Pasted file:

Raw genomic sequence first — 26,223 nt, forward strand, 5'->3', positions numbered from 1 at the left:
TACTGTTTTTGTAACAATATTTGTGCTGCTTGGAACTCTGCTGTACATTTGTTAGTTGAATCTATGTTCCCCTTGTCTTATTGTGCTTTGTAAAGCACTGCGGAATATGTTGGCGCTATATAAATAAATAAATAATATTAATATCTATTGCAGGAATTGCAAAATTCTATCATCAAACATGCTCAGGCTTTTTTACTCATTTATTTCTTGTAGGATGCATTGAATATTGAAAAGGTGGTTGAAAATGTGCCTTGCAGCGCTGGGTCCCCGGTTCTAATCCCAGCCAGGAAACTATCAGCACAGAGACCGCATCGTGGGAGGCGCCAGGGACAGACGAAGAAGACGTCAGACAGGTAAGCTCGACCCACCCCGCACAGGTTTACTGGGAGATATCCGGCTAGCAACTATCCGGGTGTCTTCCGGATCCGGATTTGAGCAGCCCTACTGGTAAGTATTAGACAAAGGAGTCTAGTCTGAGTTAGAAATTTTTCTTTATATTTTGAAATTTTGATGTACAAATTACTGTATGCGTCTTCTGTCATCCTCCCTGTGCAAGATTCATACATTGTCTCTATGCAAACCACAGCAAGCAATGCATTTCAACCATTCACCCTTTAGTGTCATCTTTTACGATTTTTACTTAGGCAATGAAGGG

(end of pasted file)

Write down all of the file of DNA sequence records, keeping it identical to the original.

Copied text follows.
Raw genomic sequence first — 26,223 nt, forward strand, 5'->3', positions numbered from 1 at the left:
TACTGTTTTTGTAACAATATTTGTGCTGCTTGGAACTCTGCTGTACATTTGTTAGTTGAATCTATGTTCCCCTTGTCTTATTGTGCTTTGTAAAGCACTGCGGAATATGTTGGCGCTATATAAATAAATAAATAATATTAATATCTATTGCAGGAATTGCAAAATTCTATCATCAAACATGCTCAGGCTTTTTTACTCATTTATTTCTTGTAGGATGCATTGAATATTGAAAAGGTGGTTGAAAATGTGCCTTGCAGCGCTGGGTCCCCGGTTCTAATCCCAGCCAGGAAACTATCAGCACAGAGACCGCATCGTGGGAGGCGCCAGGGACAGACGAAGAAGACGTCAGACAGGTAAGCTCGACCCACCCCGCACAGGTTTACTGGGAGATATCCGGCTAGCAACTATCCGGGTGTCTTCCGGATCCGGATTTGAGCAGCCCTACTGGTAAGTATTAGACAAAGGAGTCTAGTCTGAGTTAGAAATTTTTCTTTATATTTTGAAATTTTGATGTACAAATTACTGTATGCGTCTTCTGTCATCCTCCCTGTGCAAGATTCATACATTGTCTCTATGCAAACCACAGCAAGCAATGCATTTCAACCATTCACCCTTTAGTGTCATCTTTTACGATTTTTACTTAGGCAATGAAGGG